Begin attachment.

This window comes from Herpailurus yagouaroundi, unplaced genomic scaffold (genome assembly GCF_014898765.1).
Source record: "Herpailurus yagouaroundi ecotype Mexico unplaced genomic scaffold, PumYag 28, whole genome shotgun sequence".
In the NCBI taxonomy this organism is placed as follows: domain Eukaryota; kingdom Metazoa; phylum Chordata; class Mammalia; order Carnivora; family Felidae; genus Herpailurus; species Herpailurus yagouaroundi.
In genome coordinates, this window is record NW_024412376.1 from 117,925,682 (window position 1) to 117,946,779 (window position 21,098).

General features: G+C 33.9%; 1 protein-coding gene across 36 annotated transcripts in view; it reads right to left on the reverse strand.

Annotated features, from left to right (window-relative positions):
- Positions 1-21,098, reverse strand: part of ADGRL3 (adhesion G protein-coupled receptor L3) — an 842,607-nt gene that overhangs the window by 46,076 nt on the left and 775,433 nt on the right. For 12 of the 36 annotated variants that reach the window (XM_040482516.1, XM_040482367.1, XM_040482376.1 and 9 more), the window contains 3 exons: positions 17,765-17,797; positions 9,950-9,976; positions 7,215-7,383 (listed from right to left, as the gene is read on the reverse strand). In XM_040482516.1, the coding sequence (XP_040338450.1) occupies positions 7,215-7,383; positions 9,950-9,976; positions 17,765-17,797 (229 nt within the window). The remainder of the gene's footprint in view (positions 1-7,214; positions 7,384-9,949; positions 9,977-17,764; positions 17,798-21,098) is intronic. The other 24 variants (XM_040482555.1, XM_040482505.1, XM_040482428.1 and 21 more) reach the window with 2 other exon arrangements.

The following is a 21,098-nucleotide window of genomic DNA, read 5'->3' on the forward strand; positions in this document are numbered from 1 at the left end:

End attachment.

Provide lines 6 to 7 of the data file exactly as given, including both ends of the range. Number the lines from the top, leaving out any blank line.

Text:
Annotated features, from left to right (window-relative positions):
- Positions 1-21,098, reverse strand: part of ADGRL3 (adhesion G protein-coupled receptor L3) — an 842,607-nt gene that overhangs the window by 46,076 nt on the left and 775,433 nt on the right. For 12 of the 36 annotated variants that reach the window (XM_040482516.1, XM_040482367.1, XM_040482376.1 and 9 more), the window contains 3 exons: positions 17,765-17,797; positions 9,950-9,976; positions 7,215-7,383 (listed from right to left, as the gene is read on the reverse strand). In XM_040482516.1, the coding sequence (XP_040338450.1) occupies positions 7,215-7,383; positions 9,950-9,976; positions 17,765-17,797 (229 nt within the window). The remainder of the gene's footprint in view (positions 1-7,214; positions 7,384-9,949; positions 9,977-17,764; positions 17,798-21,098) is intronic. The other 24 variants (XM_040482555.1, XM_040482505.1, XM_040482428.1 and 21 more) reach the window with 2 other exon arrangements.